Chef’s notes

Cobbler was the first thing I ever made using bear fat, and it remains one of my favorites. Bear fat, also known as bear oil or bear grease, is a near-perfect culinary fat. It has a neutral flavor and smell, balanced richness, and the consistency is easy to work with.

Using bear fat in any baking application is a shoo-in. You can substitute bear fat for butter or shortening without any additional modifications to the recipe. Do note that bear fat has a thinner consistency than butter, so at room temp, the bear fat will be liquid. Chilling bear fat in the refrigerator firms it up and it will have a soft butter or shortening texture.

This cobbler recipe is a great way to enjoy the last of this season's figs and transition into shorter days and cooler nights. There is a minimal amount of sugar in the dough, which allows you to taste the richness of the bear fat. Most of the sweetness you get will be from the figs themselves. On that note, use ripe figs that aren’t mushy.

This cobbler is super simple to make: macerate the figs in lemon juice and sugar an hour or two before you want to bake your cobbler. Then mix up the dry ingredients, add bear fat and milk, and bake.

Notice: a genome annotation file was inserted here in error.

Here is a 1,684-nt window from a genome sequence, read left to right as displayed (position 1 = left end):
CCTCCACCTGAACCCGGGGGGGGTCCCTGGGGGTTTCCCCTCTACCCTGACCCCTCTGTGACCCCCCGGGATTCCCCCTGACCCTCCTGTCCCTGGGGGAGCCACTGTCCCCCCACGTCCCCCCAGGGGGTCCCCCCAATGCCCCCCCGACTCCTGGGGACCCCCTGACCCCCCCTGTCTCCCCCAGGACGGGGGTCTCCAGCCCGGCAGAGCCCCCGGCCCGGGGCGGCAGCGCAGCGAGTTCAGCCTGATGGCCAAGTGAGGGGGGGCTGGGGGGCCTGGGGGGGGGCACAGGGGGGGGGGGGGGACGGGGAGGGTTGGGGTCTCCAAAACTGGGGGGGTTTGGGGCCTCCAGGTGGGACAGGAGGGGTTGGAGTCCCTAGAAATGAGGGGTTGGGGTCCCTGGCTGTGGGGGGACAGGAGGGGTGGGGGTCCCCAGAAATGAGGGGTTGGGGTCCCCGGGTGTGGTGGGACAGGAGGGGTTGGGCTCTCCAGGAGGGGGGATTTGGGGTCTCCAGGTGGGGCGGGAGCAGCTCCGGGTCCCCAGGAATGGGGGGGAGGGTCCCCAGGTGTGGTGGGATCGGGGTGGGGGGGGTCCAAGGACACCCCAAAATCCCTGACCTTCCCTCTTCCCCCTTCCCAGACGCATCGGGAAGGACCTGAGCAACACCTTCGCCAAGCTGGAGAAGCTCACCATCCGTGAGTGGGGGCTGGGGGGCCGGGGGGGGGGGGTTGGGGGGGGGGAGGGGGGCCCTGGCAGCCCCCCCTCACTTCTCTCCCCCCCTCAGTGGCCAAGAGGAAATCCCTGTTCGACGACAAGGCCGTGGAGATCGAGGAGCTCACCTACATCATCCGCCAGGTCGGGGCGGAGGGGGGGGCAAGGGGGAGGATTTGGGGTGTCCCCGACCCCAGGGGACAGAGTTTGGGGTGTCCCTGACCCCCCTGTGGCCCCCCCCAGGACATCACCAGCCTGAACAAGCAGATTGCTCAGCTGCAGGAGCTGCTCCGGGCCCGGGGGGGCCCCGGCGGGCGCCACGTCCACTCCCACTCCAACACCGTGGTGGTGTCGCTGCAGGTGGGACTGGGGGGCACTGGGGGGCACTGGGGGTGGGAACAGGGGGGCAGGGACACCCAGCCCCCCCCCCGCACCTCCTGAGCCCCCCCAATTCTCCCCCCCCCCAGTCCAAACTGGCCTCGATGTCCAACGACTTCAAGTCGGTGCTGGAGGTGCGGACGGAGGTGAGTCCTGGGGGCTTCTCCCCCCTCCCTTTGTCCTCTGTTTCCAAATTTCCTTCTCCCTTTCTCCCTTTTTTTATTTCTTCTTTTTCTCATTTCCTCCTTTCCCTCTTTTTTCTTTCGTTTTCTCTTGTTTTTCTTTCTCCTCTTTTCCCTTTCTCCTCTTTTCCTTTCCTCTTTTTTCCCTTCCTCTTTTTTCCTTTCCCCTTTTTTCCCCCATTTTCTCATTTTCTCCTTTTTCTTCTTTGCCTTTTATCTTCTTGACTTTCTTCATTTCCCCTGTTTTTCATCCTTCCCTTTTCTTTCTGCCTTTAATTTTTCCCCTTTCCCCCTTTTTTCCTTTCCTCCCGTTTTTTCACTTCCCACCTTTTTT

You can start this recipe before dinner and have warm cobbler by the time you're done eating your main course.

fig cobbler

Ingredients

  • 1½ lbs. fresh figs, halved
  • 1½ tbsp lemon juice
  • ¼ cup + 2 tbsp. sugar
  • ¾ cups flour
  • ¾ tsp. baking powder
  • 2 tbsp. sugar
  • 3 tbsp. bear fat, chilled, diced, or flaked
  • ⅓ cup milk

Also works with

Any fresh fruit

Preparation

  1. Combine figs, ¼ cup sugar, and lemon juice in a mixing bowl. Toss to mix and set aside for an hour or two.
  2. Preheat oven to 350°F.
  3. Mix flour, ¼ cup sugar, and baking powder. Add cold bear fat, and use a fork to cut in until the mixture is crumbly looking, like wet sand. Add milk and stir until a soft dough forms.
  4. Pour fig mixture into a crock or deep-sided baking pan about 8”x8”. Spoon the dough over the fig mixture. Don't worry about getting it evenly distributed; the variation in thickness will add texture.
  5. Bake for 45 to 55 minutes or until golden brown and a wooden skewer inserted into the dough comes out clean.

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Save this recipe

Bear Fat Cobbler

Recipe by: Wade Truong
Bear Fat Cobbler
  • Prep time

    1 hour 15 minutes